Danny Flexen previews Josh Kelly vs Ray Robinson, Chris Algieri vs Tommy Coyle and Callum Smith vs Hassan N’dam
It has often been observed over the last two decades that while the English Premier League has been flooded with expensive imports, far fewer British players have elected to ply their trade abroad. The inflated wages on offer in the top tier of English football are a significant factor of course; athletes, like most businesses, tend to go where the money is.
In the last year, boxing has become like football in reverse. While the launch of Matchroom USA and its links with both Sky Sports and DAZN has seen a handful of American prospects cross the Atlantic (Ray Ford, Anthony Sims Jr etc), Brits making their US bows has been a more frequent occurrence. Because, right now and for the forseeable future, the Land of the Free is where boxers go to accrue their riches. Even Anthony Joshua - one of the sport’s top 3 stars globally - is making his US debut on June 1, against plucky substitute opponent Andy Ruiz Jr, and the unified heavyweight champion is taking a glut of fellow Brits along for the flight.
Here I assess the chances of Super WBA super-middleweight champ Callum Smith, determined super-lightweight Tommy Coyle and uber-talented welter Josh Kelly of making a fruitful impression in the Big Apple.
Callum Smith vs Hassan N’Dam
The Cameroon-born Frenchman is tough, awkward and has usually proved competitive at world level. That’s the good news. On the flip side, N’Dam is now 35, gets this chance due to a contentious win over Martin Murray and is a longtime middleweight (Murray was at 168 but a former middle himself) going up against a huge, clinical super-middle probaby at his fighting peak. Smith, 25-0 (18), may take a few rounds to work his opponent out and shed rust added by an eight-month hiatus since knocking out George Groves to win the World Boxing Super Series. But he can become the first man to score a genuine stoppage or KO over a brave N’Dam, 37-3 (21).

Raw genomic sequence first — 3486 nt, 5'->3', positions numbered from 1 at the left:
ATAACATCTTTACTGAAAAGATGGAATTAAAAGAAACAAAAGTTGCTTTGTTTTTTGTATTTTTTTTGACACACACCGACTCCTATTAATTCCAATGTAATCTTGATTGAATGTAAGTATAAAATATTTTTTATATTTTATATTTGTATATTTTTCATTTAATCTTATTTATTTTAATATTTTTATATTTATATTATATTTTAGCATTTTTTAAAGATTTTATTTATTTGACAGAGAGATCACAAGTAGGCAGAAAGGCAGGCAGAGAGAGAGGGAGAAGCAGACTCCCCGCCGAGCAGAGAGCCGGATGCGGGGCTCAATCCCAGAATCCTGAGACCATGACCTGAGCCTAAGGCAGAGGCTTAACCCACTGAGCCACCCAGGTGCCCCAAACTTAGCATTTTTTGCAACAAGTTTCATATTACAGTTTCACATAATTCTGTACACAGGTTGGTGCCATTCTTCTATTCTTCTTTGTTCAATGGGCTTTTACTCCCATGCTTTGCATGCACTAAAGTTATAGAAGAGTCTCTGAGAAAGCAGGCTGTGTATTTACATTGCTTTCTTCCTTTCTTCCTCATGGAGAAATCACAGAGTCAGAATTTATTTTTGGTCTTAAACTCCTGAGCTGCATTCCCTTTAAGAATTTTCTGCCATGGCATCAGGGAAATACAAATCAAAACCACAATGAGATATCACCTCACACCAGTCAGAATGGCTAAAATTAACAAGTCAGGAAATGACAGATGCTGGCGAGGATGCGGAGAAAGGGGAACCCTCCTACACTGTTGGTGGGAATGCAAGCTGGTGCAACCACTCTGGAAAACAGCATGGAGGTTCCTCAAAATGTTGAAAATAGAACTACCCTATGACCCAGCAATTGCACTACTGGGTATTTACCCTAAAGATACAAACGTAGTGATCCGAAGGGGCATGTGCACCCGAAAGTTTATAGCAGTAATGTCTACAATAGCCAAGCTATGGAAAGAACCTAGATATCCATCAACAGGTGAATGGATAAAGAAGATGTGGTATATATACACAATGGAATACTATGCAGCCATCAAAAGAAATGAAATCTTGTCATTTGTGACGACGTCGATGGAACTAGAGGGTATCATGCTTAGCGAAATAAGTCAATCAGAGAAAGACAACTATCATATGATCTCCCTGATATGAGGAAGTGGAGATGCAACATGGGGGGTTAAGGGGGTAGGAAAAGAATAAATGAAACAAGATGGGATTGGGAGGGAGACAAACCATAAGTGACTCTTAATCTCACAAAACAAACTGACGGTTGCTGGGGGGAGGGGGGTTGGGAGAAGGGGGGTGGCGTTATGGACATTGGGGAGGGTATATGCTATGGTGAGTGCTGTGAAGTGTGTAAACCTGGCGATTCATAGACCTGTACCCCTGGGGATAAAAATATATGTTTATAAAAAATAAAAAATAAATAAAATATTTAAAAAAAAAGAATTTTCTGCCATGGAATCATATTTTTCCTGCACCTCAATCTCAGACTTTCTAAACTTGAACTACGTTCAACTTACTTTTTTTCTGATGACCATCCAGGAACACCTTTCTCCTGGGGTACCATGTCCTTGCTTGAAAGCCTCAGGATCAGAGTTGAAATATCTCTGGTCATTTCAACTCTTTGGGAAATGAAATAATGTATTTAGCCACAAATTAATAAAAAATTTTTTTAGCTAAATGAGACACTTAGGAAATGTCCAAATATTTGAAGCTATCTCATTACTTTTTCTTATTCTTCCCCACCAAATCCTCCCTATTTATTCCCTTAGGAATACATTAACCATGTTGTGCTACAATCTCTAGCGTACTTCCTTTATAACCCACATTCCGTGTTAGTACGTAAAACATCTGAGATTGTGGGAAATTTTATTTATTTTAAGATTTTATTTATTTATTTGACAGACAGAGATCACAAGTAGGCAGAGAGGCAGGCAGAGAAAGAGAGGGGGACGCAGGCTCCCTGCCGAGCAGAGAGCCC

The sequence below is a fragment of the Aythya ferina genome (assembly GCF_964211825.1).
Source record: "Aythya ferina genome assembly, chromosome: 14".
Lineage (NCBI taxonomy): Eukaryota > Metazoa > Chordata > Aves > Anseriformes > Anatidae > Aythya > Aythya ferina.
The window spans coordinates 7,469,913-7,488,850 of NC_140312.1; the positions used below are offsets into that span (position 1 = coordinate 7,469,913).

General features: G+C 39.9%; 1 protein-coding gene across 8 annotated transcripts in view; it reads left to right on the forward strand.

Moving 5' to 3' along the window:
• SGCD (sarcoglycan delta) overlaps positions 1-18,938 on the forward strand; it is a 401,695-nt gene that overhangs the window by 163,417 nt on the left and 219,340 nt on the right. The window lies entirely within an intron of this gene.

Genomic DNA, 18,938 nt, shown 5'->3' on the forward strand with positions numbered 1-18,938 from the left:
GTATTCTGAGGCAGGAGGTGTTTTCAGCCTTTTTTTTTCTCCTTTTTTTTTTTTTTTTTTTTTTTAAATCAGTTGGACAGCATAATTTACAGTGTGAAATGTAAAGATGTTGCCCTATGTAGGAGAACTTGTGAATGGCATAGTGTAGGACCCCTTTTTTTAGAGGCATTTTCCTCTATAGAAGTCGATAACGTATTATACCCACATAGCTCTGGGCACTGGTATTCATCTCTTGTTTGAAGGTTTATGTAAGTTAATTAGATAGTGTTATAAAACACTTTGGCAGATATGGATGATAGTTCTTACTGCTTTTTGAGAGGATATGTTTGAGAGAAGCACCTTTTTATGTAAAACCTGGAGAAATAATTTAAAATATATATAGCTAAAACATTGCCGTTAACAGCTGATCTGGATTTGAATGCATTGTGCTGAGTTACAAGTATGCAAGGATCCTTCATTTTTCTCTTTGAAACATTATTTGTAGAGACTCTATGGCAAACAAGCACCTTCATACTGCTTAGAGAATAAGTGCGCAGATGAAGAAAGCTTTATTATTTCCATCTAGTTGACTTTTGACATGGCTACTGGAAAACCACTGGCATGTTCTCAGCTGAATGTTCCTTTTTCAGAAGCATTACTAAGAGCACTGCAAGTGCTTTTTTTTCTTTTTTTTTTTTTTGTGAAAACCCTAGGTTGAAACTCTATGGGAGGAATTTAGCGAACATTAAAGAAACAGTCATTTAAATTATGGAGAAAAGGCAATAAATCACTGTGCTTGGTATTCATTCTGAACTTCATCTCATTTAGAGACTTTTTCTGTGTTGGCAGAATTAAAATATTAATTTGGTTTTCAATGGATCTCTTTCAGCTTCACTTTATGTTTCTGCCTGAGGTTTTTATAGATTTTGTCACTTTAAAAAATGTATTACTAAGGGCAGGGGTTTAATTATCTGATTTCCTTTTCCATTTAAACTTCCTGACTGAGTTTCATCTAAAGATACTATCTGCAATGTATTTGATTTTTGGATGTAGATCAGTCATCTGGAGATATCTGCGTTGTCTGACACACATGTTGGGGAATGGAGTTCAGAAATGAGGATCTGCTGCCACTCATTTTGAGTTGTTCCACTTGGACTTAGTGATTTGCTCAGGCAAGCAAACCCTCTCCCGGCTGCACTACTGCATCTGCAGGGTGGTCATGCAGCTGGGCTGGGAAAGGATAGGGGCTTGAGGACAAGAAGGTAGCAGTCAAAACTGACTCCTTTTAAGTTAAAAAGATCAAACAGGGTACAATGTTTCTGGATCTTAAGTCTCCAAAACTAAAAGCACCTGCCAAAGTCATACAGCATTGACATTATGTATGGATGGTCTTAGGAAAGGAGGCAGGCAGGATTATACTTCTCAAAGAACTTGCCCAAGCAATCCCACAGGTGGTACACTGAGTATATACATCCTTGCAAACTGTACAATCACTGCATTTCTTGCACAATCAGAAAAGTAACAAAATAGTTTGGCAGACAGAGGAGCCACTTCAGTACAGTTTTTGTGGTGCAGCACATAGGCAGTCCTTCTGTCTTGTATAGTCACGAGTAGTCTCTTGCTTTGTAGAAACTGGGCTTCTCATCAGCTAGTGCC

**Joshua Buatsi gets Marco Antonio Periban on this show**
Chris Algieri vs Tommy Coyle
This contest has been misrepresented in some quarters as two equivalent, hearty veterans hoping for one last big fight, but in reality Algieri has fought - and sometimes won - at a much higher level. The former WBO super-lightweight champion is, however, some way removed from the skilful battler of his brief 2014 reign. Coyle on the other hand has improved significantly since Luke Campbell dominated him the following year, albeit predominantly at domestic level. The Hull hero has added a degree of nuance and variety under trainer Jamie Moore. Algieri, 23-3 (8), only returned from two years out in November, while Coyle, six years the younger man, is on a three-fight win streak in decent company. Coyle is 25-4 (12) and will push the pace but my tentative pick is for Algieri to edge a decision in his home state.
Josh Kelly vs Ray Robinson
The most intriguing fight on the card pits 9-0 (6) Kelly, a former amateur star with a flashy, reflex-based style, against more experienced (as a pro) Ray Robinson, 24-3-1 (12) and from Philadelphia. Robinson is without a win in his last two but that stat is deceptive; he was stopped by Yordenis Ugas who went on to push Shawn Porter exceptionally close, then drew with highly touted Egidijus Kavaliauskas, in March. Robinson has a clutch of wins over goid veterans and fringe contenders, and is a tall southpaw who boasts guts and ability. Kelly, meanwhile, looks world class when unloading fast bursts with dazzling footwork but can become frustrated (and frustrating) if his opponents stand up to his early power. That was certainly the case against tough Krzstof Runowski in April and veteran ex-champ Carlos Molina last year. At his best however, Adam Boith-trained Kelly looks a truly special talent and should win, but may have to go the full 10 rounds.